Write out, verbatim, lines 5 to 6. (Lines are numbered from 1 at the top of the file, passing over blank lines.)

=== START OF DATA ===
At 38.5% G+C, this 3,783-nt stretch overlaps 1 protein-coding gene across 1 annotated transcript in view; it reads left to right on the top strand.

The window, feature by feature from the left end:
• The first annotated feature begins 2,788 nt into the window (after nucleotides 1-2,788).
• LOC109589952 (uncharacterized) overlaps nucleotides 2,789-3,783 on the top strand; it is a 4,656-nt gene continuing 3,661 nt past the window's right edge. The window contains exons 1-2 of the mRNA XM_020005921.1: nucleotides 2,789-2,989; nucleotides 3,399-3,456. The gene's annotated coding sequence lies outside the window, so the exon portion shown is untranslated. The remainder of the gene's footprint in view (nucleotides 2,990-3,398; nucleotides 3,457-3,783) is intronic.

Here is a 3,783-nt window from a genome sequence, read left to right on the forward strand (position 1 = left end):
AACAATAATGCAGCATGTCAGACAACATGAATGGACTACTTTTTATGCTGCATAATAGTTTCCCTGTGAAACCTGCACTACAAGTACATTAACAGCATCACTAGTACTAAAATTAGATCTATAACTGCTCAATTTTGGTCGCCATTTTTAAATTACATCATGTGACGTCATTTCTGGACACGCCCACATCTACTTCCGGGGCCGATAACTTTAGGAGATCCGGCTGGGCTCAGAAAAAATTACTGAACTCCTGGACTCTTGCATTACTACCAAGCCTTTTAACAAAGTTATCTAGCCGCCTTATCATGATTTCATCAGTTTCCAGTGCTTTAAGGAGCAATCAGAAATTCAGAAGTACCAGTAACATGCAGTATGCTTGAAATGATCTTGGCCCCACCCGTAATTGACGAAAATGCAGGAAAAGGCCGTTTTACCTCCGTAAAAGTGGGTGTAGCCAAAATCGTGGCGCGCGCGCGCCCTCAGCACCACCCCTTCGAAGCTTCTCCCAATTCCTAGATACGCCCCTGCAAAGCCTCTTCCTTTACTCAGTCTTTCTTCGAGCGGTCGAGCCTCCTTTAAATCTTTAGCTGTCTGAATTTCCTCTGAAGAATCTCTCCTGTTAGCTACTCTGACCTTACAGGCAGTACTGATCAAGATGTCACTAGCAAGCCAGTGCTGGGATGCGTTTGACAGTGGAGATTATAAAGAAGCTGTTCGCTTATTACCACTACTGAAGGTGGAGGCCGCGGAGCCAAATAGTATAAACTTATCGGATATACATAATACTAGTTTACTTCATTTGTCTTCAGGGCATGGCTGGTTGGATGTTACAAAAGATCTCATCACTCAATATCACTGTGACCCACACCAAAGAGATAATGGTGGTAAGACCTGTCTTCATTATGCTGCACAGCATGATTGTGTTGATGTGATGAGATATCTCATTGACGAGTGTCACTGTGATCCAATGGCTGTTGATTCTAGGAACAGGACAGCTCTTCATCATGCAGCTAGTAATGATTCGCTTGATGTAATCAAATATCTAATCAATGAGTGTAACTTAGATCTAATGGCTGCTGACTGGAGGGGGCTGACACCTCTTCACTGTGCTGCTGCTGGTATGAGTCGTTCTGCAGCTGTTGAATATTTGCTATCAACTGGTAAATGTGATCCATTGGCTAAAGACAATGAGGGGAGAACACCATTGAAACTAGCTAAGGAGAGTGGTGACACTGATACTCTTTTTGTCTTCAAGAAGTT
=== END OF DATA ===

Here is a 3,783-nt window from a genome sequence, read left to right on the forward strand (position 1 = left end):
AACAATAATGCAGCATGTCAGACAACATGAATGGACTACTTTTTATGCTGCATAATAGTTTCCCTGTGAAACCTGCACTACAAGTACATTAACAGCATCACTAGTACTAAAATTAGATCTATAACTGCTCAATTTTGGTCGCCATTTTTAAATTACATCATGTGACGTCATTTCTGGACACGCCCACATCTACTTCCGGGGCCGATAACTTTAGGAGATCCGGCTGGGCTCAGAAAAAATTACTGAACTCCTGGACTCTTGCATTACTACCAAGCCTTTTAACAAAGTTATCTAGCCGCCTTATCATGATTTCATCAGTTTCCAGTGCTTTAAGGAGCAATCAGAAATTCAGAAGTACCAGTAACATGCAGTATGCTTGAAATGATCTTGGCCCCACCCGTAATTGACGAAAATGCAGGAAAAGGCCGTTTTACCTCCGTAAAAGTGGGTGTAGCCAAAATCGTGGCGCGCGCGCGCCCTCAGCACCACCCCTTCGAAGCTTCTCCCAATTCCTAGATACGCCCCTGCAAAGCCTCTTCCTTTACTCAGTCTTTCTTCGAGCGGTCGAGCCTCCTTTAAATCTTTAGCTGTCTGAATTTCCTCTGAAGAATCTCTCCTGTTAGCTACTCTGACCTTACAGGCAGTACTGATCAAGATGTCACTAGCAAGCCAGTGCTGGGATGCGTTTGACAGTGGAGATTATAAAGAAGCTGTTCGCTTATTACCACTACTGAAGGTGGAGGCCGCGGAGCCAAATAGTATAAACTTATCGGATATACATAATACTAGTTTACTTCATTTGTCTTCAGGGCATGGCTGGTTGGATGTTACAAAAGATCTCATCACTCAATATCACTGTGACCCACACCAAAGAGATAATGGTGGTAAGACCTGTCTTCATTATGCTGCACAGCATGATTGTGTTGATGTGATGAGATATCTCATTGACGAGTGTCACTGTGATCCAATGGCTGTTGATTCTAGGAACAGGACAGCTCTTCATCATGCAGCTAGTAATGATTCGCTTGATGTAATCAAATATCTAATCAATGAGTGTAACTTAGATCTAATGGCTGCTGACTGGAGGGGGCTGACACCTCTTCACTGTGCTGCTGCTGGTATGAGTCGTTCTGCAGCTGTTGAATATTTGCTATCAACTGGTAAATGTGATCCATTGGCTAAAGACAATGAGGGGAGAACACCATTGAAACTAGCTAAGGAGAGTGGTGACACTGATACTCTTTTTGTCTTCAAGAAGTT